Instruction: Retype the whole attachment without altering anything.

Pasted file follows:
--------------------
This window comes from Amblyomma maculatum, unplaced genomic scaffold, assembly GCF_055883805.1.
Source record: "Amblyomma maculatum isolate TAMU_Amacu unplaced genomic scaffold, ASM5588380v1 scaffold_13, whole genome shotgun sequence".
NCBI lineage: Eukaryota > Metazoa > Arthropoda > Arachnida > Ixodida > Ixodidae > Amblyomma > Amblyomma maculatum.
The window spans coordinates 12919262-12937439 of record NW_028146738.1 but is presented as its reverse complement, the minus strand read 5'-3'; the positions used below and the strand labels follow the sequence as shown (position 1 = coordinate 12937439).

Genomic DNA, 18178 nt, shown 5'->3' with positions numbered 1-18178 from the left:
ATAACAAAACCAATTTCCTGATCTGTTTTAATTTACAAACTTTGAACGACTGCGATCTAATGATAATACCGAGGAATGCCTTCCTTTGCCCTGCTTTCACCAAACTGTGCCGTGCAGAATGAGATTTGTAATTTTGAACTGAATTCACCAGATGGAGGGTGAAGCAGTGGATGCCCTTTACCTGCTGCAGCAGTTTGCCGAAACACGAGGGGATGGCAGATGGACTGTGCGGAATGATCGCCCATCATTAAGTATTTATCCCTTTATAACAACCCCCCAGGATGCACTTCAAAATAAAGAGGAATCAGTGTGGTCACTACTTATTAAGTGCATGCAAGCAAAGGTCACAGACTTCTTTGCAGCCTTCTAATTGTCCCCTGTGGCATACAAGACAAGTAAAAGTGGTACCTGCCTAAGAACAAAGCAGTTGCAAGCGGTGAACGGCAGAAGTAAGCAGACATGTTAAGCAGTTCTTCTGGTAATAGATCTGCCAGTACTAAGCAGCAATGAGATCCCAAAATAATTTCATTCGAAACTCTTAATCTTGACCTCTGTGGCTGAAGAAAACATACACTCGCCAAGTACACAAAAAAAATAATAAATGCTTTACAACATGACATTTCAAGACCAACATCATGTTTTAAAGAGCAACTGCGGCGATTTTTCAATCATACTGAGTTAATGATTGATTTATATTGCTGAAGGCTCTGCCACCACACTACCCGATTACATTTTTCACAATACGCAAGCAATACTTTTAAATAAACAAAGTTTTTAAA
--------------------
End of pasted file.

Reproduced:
This window comes from Amblyomma maculatum, unplaced genomic scaffold, assembly GCF_055883805.1.
Source record: "Amblyomma maculatum isolate TAMU_Amacu unplaced genomic scaffold, ASM5588380v1 scaffold_13, whole genome shotgun sequence".
NCBI lineage: Eukaryota > Metazoa > Arthropoda > Arachnida > Ixodida > Ixodidae > Amblyomma > Amblyomma maculatum.
The window spans coordinates 12919262-12937439 of record NW_028146738.1 but is presented as its reverse complement, the minus strand read 5'-3'; the positions used below and the strand labels follow the sequence as shown (position 1 = coordinate 12937439).

Genomic DNA, 18178 nt, shown 5'->3' with positions numbered 1-18178 from the left:
ATAACAAAACCAATTTCCTGATCTGTTTTAATTTACAAACTTTGAACGACTGCGATCTAATGATAATACCGAGGAATGCCTTCCTTTGCCCTGCTTTCACCAAACTGTGCCGTGCAGAATGAGATTTGTAATTTTGAACTGAATTCACCAGATGGAGGGTGAAGCAGTGGATGCCCTTTACCTGCTGCAGCAGTTTGCCGAAACACGAGGGGATGGCAGATGGACTGTGCGGAATGATCGCCCATCATTAAGTATTTATCCCTTTATAACAACCCCCCAGGATGCACTTCAAAATAAAGAGGAATCAGTGTGGTCACTACTTATTAAGTGCATGCAAGCAAAGGTCACAGACTTCTTTGCAGCCTTCTAATTGTCCCCTGTGGCATACAAGACAAGTAAAAGTGGTACCTGCCTAAGAACAAAGCAGTTGCAAGCGGTGAACGGCAGAAGTAAGCAGACATGTTAAGCAGTTCTTCTGGTAATAGATCTGCCAGTACTAAGCAGCAATGAGATCCCAAAATAATTTCATTCGAAACTCTTAATCTTGACCTCTGTGGCTGAAGAAAACATACACTCGCCAAGTACACAAAAAAAATAATAAATGCTTTACAACATGACATTTCAAGACCAACATCATGTTTTAAAGAGCAACTGCGGCGATTTTTCAATCATACTGAGTTAATGATTGATTTATATTGCTGAAGGCTCTGCCACCACACTACCCGATTACATTTTTCACAATACGCAAGCAATACTTTTAAATAAACAAAGTTTTTAAA